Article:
Good morning, Camden Chatters.
You don’t need me to tell you that the COVID-19 pandemic is still around, and that it’s worse than ever. It continues to destroy lives, businesses, and everything else in its wake.
The sports world, too, has been wrecked by the devastating virus, with a couple of local teams particularly impacted recently. The Maryland men’s basketball team scrapped its scheduled game against Towson today after a member of Towson’s Tier 1 staff tested positive for COVID. It’s just one of a slew of college basketball games that have been canceled or postponed across the country in the first weeks of the season.
And we can’t forget the chaos that’s embroiled the Baltimore Ravens the last few days. Originally scheduled to face the Steelers on Thanksgiving, the Ravens suffered a coronavirus outbreak among their roster and coaching staff, with at least 12 members of the team testing positive so far. As the positive tests keep rolling in, their scheduled game was pushed back to Sunday, then pushed back again to Tuesday night, and finally moved once more to Wednesday afternoon, where the Ravens will have to play with a depleted roster that will be missing, among others, quarterback and defending MVP Lamar Jackson. What an absolute mess, to put it mildly.
Seeing other sports struggle to patch together a full season amid the pandemic makes me even more amazed that we got any kind of season at all from Major League Baseball. Yes, it started four months later than usual and was just over a third of the length of a normal season, but we got one. There was a World Series and everything!
I wouldn’t say MLB did everything right; the outbreaks that erupted in the Marlins’ and Cardinals’ clubhouses during the season threatened to torpedo the whole campaign, and then there was the whole Justin Turner debacle in the World Series clincher. But on the whole, MLB’s health protocols and hastily arranged rules and schedule changes — including eliminating games between non-divisional opponents to reduce travel — seem to have helped stem the spread of COVID. The NFL and other sports haven’t had as much luck, and it remains to be seen if they’ll be able to get through their seasons as planned.
5 best seasons by an Orioles position player - Orioles.com
Joe Trezza ranks the best individual seasons in Orioles history, making the controversial decision to put Cal Ripken’s 1991 over Frank Robinson’s 1966. By WAR, yeah, Cal had the better year, but his team finished in last place while Frank was the on- and off-field leader of a World Series winning club. I feel like that should be the tiebreaker.
Predictions on the Orioles’ arbitration-eligible players – The Athletic
Dan Connolly gives his best guess as to which arbitration-eligible Orioles will be tendered or nontendered this week. I wonder if any will fall into the Jonathan Villar category — traded for a fringe prospect just before the deadline in an obvious salary dump.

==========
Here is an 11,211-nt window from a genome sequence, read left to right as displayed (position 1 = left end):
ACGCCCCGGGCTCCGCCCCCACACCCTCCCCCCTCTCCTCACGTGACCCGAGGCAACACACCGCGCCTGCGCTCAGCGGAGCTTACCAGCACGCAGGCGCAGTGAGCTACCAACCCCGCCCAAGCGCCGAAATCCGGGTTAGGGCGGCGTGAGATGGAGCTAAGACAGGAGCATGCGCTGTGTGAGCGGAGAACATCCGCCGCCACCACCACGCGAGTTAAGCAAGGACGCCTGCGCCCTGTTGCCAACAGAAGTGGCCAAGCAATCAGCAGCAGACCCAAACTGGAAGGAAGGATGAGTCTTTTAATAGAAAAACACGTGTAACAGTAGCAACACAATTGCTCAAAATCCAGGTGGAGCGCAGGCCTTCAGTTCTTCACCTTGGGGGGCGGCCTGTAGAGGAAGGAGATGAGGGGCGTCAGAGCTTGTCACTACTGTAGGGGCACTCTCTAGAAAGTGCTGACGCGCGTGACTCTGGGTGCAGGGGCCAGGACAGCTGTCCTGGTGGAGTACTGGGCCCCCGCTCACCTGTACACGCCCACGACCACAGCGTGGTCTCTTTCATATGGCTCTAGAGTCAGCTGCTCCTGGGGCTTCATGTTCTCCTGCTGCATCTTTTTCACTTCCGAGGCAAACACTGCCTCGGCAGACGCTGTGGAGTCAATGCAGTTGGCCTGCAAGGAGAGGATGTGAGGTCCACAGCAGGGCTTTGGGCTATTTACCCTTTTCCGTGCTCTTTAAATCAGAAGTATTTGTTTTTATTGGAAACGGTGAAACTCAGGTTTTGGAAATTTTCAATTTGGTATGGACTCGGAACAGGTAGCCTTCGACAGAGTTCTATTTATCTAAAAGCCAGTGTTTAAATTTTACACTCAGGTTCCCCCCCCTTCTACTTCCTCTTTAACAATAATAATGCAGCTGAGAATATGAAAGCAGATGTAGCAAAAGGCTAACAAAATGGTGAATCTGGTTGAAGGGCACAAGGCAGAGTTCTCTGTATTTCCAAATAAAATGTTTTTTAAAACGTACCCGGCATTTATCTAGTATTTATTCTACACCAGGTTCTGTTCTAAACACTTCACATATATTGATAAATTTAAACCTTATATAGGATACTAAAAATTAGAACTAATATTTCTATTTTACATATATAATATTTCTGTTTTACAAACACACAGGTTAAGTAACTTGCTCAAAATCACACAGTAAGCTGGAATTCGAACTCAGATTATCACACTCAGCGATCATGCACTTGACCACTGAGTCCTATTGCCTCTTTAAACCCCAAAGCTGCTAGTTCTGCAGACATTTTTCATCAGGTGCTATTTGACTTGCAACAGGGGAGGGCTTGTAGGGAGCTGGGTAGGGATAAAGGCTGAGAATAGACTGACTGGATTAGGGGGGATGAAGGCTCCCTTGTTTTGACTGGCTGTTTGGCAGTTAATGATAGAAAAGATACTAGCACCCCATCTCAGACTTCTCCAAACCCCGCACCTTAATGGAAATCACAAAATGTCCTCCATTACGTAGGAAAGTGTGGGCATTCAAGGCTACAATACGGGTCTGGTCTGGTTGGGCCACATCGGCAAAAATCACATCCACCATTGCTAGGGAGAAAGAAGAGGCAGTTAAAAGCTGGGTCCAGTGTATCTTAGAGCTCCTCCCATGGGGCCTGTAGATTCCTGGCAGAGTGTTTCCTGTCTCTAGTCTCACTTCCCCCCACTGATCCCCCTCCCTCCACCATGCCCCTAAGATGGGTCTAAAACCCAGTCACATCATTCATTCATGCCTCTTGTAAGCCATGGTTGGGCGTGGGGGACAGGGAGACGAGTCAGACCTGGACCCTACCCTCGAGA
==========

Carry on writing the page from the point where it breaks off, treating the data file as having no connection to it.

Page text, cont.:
Orioles prepare for a pivotal week - BaltimoreBaseball.com
I don’t know if I’d call it a pivotal week, per se, but it will at least be a newsworthy one. And that’s something to be happy about in the midst of a long, quiet winter.
Will 2021 see O's top prospect in Baltimore? - Steve Melewski
What say you, friends, will Adley Rutschman debut with the Orioles this year? I like to think so, but we’re still missing the critical information of whether there will be a full minor league season and what it'll look like. Seems like that could affect his ETA.
Orioles birthdays and history
Is today your birthday? Happy birthday! Two former Orioles share your birthday: 1991-94 catcher and Dave co-star Jeff Tackett (55) and 2019 right-hander Dan Straily (32), who’s coming off an impressive first year in the KBO, going 15-4 with a 2.50 ERA for the Lotte Giants.
Dec. 1 has been a surprisingly busy day in Orioles history:
- On this day in 1954, the O’s and Yankees put the finishing touches on an MLB-record 17-player trade by finalizing the players to be named later, with each club sending four minor leaguers to the other. The bulk of the trade had been completed on Nov. 17, with the Orioles sending three players — including future World Series perfect game thrower Don Larsen — for six, including No. 42 greatest Oriole of all time Gus Triandos and honorable mention Gene Woodling.
- On this date in 1970, the Orioles acquired right-hander Pat Dobson from the Padres in a six-player deal. Dobson became one of the Birds’ four 20-game winners in 1971 and was an All-Star in 1972.
- In 1998, the Orioles signed talented but foul-tempered slugger Albert Belle to a five-year, $65 million contract, at that time the largest free agent deal the Birds had ever handed out. Belle lasted only two years into that deal, batting .289/.374/.509 with 60 homers and 220 RBIs, before a degenerative hip condition ended his career.
- On that same day in 1998, the O’s traded hard-throwing but frustratingly erratic reliever Armando Benitez to the Mets for catcher Charles Johnson, ending a five-year O’s career in which he posted a 3.62 ERA in 207 games but suffered some notable postseason failures.
- And on this date in 2002, former O’s ace lefty and No. 15 greatest Oriole Dave McNally succumbed to lung cancer at age 60.